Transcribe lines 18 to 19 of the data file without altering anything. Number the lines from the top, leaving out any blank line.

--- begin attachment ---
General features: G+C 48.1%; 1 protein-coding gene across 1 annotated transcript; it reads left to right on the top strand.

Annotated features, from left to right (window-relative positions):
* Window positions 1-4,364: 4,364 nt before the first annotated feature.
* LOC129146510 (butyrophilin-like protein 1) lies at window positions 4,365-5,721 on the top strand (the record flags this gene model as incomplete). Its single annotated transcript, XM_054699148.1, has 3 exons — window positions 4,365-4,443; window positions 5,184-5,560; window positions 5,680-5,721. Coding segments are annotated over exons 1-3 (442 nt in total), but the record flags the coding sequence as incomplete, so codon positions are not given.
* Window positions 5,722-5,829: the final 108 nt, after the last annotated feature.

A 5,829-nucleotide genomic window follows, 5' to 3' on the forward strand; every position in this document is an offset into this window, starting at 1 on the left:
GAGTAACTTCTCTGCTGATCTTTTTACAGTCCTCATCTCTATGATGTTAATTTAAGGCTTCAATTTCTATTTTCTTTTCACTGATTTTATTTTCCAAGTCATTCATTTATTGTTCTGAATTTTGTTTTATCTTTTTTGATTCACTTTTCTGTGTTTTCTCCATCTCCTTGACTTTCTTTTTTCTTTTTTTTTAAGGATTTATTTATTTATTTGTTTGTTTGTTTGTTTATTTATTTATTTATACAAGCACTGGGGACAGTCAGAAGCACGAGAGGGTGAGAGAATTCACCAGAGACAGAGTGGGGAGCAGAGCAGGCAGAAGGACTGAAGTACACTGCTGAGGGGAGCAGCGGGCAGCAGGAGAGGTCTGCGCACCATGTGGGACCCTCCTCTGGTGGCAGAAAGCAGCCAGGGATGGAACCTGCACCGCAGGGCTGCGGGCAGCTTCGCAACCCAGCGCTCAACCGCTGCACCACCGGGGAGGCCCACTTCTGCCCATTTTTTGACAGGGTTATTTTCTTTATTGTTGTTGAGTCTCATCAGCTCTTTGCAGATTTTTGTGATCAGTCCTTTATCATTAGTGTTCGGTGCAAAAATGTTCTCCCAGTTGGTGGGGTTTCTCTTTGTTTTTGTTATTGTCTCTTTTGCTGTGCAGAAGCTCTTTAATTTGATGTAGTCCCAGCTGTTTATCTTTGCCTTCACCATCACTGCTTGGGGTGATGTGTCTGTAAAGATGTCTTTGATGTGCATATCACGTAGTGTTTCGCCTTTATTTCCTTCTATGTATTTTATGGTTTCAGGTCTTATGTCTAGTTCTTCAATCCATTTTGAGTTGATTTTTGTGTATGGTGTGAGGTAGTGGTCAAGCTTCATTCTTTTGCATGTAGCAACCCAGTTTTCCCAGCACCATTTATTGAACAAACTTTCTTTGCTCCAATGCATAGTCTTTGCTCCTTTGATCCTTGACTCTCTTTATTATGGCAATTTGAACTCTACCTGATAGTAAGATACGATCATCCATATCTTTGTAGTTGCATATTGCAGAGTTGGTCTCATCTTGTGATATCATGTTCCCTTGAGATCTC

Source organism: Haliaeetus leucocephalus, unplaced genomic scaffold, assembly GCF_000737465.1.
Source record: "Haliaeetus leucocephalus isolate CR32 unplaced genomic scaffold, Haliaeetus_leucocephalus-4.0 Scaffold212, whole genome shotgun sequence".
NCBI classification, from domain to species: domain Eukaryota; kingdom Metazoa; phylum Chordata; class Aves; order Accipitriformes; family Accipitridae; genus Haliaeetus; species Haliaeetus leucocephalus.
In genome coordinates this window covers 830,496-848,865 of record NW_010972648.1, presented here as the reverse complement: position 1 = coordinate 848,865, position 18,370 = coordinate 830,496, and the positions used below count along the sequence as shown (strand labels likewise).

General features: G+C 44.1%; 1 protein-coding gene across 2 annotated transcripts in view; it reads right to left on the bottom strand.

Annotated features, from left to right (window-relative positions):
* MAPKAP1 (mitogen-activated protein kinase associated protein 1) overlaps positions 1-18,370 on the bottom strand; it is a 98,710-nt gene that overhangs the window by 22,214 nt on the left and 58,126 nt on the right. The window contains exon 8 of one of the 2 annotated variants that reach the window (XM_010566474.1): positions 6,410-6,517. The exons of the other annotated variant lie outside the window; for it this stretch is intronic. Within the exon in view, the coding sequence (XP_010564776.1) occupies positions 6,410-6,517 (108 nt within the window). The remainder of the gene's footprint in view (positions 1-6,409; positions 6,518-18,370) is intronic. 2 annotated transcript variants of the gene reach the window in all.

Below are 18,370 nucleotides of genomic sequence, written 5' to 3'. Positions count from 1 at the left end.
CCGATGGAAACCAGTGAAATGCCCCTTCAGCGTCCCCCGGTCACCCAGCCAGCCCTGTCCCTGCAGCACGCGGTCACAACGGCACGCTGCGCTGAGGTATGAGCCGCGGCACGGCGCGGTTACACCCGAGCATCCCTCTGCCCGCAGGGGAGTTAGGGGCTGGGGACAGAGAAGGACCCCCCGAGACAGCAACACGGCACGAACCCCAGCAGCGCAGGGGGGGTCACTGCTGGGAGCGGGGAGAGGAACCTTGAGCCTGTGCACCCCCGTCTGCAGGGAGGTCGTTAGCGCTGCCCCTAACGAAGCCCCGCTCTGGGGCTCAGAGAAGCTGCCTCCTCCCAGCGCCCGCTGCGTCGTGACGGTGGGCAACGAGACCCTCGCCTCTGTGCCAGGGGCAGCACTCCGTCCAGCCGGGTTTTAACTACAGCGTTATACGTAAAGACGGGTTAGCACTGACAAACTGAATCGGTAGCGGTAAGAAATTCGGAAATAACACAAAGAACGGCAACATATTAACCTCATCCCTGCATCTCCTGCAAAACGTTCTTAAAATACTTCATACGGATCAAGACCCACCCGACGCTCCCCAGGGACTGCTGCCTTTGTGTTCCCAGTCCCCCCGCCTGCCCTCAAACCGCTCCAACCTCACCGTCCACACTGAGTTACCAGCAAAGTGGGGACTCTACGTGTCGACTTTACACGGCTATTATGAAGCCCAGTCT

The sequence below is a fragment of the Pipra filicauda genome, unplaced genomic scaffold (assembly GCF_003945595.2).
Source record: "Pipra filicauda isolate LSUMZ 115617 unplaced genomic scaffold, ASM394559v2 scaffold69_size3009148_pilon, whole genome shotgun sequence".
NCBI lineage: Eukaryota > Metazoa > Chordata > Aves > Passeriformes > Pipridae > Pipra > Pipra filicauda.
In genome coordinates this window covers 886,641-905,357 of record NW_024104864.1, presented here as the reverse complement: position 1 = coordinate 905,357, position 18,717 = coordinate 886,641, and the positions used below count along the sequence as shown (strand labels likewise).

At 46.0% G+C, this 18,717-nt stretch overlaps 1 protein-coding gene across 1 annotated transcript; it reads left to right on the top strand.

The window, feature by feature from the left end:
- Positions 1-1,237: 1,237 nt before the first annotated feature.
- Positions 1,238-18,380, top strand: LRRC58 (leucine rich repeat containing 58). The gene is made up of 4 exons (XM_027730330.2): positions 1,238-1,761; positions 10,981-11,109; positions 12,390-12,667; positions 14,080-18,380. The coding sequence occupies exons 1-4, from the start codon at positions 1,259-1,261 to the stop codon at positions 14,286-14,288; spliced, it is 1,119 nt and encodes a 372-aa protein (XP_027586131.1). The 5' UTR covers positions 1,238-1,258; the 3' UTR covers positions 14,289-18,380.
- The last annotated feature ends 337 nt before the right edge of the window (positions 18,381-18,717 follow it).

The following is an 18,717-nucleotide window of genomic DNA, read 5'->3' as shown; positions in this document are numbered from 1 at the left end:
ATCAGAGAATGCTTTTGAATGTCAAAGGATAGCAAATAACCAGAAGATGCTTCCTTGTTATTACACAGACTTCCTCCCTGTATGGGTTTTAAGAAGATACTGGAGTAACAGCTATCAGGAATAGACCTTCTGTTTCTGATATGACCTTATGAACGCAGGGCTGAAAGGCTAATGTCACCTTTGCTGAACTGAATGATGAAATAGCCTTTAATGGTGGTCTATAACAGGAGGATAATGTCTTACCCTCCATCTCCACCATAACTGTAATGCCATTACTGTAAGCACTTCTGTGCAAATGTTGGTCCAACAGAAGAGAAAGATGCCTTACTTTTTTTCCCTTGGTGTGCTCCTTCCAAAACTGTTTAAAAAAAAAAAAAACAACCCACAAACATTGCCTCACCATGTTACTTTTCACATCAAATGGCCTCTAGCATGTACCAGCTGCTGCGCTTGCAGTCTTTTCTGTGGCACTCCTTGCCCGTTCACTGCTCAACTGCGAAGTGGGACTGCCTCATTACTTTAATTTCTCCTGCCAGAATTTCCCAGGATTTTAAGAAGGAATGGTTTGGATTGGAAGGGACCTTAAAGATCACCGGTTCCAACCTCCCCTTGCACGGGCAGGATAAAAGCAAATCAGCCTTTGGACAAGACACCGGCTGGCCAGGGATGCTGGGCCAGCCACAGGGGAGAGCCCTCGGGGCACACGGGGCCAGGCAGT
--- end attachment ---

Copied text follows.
Source record: "Pipra filicauda isolate LSUMZ 115617 unplaced genomic scaffold, ASM394559v2 scaffold69_size3009148_pilon, whole genome shotgun sequence".
NCBI lineage: Eukaryota > Metazoa > Chordata > Aves > Passeriformes > Pipridae > Pipra > Pipra filicauda.